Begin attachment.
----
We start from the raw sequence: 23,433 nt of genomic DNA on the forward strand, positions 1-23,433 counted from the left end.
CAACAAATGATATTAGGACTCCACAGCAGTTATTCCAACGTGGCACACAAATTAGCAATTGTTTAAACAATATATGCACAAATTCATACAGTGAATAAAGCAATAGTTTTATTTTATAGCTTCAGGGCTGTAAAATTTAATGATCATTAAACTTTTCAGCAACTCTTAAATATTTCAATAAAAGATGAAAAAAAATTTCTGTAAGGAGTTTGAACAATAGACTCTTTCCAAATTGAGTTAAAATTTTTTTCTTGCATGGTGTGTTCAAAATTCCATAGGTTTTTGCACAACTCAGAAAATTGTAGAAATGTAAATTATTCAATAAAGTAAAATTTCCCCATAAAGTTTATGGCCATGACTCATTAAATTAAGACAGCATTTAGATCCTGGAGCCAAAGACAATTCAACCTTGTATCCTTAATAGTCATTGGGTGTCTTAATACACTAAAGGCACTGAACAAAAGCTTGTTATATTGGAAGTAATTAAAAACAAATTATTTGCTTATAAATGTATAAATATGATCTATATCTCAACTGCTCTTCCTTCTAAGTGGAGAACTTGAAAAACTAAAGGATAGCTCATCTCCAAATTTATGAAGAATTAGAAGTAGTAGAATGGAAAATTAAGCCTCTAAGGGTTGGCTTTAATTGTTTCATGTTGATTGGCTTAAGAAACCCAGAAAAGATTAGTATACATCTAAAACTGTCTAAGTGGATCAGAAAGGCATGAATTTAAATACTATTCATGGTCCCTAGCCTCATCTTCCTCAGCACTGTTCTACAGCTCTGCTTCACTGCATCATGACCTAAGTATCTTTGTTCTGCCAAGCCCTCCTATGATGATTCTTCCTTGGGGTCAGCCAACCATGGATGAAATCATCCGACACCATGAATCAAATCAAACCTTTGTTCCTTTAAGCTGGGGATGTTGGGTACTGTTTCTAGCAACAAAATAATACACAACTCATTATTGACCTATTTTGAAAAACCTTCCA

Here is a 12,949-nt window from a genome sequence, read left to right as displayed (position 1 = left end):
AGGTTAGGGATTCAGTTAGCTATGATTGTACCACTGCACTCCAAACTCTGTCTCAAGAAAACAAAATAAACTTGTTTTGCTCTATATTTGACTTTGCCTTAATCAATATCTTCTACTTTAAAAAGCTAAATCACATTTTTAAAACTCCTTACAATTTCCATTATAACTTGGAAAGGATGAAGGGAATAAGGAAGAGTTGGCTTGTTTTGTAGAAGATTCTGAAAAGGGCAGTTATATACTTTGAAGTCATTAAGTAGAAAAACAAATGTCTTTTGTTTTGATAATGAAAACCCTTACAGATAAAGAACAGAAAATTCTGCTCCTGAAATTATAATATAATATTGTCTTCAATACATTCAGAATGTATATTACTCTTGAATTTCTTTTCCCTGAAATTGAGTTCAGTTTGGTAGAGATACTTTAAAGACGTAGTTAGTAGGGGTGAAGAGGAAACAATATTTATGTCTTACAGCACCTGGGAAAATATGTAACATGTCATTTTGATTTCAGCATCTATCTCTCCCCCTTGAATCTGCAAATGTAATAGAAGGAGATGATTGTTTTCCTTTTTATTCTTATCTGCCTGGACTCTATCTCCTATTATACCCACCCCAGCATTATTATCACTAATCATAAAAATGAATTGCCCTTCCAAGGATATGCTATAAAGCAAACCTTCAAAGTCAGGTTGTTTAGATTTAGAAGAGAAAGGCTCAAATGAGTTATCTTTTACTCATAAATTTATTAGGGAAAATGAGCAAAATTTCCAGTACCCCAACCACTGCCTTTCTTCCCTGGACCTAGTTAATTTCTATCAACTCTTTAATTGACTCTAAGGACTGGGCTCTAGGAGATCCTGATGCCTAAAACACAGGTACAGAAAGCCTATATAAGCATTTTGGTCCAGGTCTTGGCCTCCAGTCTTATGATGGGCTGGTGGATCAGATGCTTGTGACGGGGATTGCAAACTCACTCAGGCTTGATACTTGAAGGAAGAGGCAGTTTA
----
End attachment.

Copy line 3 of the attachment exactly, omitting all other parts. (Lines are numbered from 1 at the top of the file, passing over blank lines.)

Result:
Here is a 12,949-nt window from a genome sequence, read left to right as displayed (position 1 = left end):